From the April 2007 issue of Entrepreneur

One of the most valuable assets in all of business isn't a building, a technology or a bank account. It's the combination of words, images and feelings that evokes Coca-Cola. The world's most valuable brand, worth $67 billion, belongs to the Atlanta beverage goliath, according to Interbrand, a New York City marketing company. Entrepreneurs can expand their businesses with the help of brands if they follow the tried-and-true rules of brand building.

1. Be different. Michael Sands co-founded Lesser-Evil Brand Snack Co. in Tuckahoe, New York, because he thought no one in the snack industry was providing flavorful food that was also good for consumers. "We wanted to be a brand that stood for gourmet taste first and health second," says Sands, 42. With a "Stop bad snacking!" motto that prods competitors while comforting Snackers, Sands has built his 12-person company to $1.4 million in annual sales in less than three years.

2. Know your customers and your brand. Building a brand starts with a lot of questions. "You have to ask yourself what you want the brand to embody," says David Urban, a marketing professor at Virginia Commonwealth University in Richmond. "Then you can think about ways you might verbalize those or deliver that message in a visual way via some sort of logo." Run your choices by customers until you find a combination that generates the response you want.

3. Focus all your efforts on the brand. "Everything you do has to reinforce the brand," stresses Urban. Advertising, packaging, stationery, uniforms and e-mail signature blocks are some of the more obvious channels you can use to repeat the brand message. Other factors, such as the quality of your customer service and even the length of time callers spend on hold, may also be part of your brand and therefore must present the same branding message.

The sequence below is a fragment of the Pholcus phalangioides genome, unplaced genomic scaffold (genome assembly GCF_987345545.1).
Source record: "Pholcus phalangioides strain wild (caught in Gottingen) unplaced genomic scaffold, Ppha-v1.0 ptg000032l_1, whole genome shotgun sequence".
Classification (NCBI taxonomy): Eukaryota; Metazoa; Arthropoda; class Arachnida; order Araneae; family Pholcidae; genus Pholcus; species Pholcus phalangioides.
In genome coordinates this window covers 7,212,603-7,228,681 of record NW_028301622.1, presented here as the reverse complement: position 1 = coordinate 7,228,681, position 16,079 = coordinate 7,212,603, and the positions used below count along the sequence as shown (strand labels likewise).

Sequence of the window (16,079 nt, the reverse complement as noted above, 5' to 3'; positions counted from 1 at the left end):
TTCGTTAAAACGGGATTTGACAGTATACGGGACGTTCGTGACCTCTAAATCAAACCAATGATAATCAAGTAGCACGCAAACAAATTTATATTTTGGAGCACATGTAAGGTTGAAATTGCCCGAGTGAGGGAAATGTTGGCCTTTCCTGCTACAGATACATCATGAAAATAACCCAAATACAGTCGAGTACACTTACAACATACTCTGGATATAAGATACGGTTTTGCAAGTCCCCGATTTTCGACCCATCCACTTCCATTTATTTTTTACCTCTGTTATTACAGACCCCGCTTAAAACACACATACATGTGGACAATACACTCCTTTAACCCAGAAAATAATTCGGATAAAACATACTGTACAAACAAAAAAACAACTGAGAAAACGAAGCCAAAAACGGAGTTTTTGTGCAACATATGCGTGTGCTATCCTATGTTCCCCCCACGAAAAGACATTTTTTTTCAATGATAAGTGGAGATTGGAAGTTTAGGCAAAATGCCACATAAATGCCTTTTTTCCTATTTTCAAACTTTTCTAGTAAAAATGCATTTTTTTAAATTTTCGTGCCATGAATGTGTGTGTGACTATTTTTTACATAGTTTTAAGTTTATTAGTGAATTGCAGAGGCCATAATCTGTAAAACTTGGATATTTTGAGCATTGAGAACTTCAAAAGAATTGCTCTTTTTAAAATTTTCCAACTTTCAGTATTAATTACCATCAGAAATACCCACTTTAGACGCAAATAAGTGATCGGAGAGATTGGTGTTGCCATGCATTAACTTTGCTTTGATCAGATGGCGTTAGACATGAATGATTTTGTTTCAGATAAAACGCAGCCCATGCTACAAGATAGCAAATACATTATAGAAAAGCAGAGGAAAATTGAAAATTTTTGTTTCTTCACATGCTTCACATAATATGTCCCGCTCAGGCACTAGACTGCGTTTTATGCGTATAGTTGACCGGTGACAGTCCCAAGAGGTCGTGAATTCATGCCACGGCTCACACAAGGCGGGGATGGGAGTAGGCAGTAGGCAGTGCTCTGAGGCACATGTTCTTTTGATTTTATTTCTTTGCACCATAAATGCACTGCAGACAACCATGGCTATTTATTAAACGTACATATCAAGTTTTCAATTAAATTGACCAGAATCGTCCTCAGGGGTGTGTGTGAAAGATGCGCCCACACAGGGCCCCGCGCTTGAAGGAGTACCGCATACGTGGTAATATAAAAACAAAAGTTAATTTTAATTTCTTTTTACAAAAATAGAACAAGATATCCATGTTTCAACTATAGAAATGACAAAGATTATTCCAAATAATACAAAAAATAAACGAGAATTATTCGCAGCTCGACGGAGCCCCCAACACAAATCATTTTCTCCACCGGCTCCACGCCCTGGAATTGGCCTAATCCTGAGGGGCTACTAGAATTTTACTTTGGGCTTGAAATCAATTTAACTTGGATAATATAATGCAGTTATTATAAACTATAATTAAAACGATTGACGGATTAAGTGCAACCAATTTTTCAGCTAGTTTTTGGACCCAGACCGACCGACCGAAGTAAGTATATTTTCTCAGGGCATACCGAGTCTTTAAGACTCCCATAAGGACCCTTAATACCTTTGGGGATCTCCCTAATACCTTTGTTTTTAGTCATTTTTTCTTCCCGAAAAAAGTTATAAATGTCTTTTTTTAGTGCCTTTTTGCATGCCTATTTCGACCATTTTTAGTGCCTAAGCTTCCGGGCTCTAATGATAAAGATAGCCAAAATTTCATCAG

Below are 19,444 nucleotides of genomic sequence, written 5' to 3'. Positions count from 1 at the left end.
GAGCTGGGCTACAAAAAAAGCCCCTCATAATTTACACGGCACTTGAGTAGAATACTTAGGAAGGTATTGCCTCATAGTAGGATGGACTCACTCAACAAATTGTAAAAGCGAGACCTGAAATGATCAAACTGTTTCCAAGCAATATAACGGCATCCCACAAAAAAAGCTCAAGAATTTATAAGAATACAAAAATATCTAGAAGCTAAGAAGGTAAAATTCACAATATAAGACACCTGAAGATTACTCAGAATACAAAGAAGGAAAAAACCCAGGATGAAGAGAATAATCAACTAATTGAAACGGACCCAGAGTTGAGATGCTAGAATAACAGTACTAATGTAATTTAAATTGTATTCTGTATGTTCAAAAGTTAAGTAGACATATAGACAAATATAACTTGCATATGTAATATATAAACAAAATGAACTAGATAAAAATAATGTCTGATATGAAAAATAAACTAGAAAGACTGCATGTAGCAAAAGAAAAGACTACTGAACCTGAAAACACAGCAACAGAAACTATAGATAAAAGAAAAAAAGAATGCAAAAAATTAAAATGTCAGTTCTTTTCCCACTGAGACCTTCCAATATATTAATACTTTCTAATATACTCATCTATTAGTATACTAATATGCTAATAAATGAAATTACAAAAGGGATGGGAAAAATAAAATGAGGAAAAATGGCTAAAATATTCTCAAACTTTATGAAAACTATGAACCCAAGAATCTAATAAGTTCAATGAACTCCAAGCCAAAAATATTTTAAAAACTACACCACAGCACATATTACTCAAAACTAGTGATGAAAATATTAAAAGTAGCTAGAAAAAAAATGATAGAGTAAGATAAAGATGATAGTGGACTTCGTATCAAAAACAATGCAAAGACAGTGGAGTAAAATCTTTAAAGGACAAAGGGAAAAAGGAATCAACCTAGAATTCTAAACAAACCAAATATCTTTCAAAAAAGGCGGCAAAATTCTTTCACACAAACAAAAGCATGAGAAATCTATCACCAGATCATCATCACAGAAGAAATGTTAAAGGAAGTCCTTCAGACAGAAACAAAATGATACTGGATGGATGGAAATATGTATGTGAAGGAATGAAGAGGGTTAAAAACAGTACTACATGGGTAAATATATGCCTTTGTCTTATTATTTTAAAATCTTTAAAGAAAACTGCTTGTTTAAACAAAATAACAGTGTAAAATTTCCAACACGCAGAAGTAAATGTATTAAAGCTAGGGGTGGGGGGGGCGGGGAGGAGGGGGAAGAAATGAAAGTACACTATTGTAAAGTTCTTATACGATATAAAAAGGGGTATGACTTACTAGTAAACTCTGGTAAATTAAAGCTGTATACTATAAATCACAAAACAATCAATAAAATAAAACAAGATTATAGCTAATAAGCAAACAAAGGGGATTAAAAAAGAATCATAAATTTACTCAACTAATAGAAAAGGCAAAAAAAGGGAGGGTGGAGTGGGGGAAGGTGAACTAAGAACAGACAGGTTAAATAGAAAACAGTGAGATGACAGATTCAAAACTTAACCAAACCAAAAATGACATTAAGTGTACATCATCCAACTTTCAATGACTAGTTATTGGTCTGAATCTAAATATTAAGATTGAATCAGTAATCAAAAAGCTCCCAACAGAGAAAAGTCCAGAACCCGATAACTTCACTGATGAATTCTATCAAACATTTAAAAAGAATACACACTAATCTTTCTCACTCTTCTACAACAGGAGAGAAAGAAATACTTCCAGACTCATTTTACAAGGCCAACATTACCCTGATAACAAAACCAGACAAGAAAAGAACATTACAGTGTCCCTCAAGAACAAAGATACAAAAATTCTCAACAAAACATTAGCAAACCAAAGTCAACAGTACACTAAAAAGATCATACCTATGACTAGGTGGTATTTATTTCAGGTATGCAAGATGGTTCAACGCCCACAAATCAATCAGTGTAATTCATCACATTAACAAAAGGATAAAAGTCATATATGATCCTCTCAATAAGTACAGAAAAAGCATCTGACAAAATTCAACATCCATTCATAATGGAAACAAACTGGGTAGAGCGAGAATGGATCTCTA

4. Start small, and build from your strengths. You can build a national brand even if you lack the bucks for a massive broadcast ad campaign, but only if you start building your brand in the places you can get the best return on your money. "Don't take a shotgun approach," Sands warns. "Go where your fish are." For LesserEvil, that was natural and health-food stores. "Now that we've built that base, we can go to the mainstream groceries," he says. "If we had gone to the mainstream groceries first, we would have been killed."

5. Protect what you have. Uncontrollable dynamics, such as changing tastes and innovative competition, can hamstring the strongest brand. But you do have control over whether you legally register your brand so it becomes a protected trademark. "It's very important to have the legal protection that registering your brand name, logo and such can provide," Urban says. "If you're going to invest all that money and effort into trying to build brand equity, you don't want somebody else to use your brand instead of you."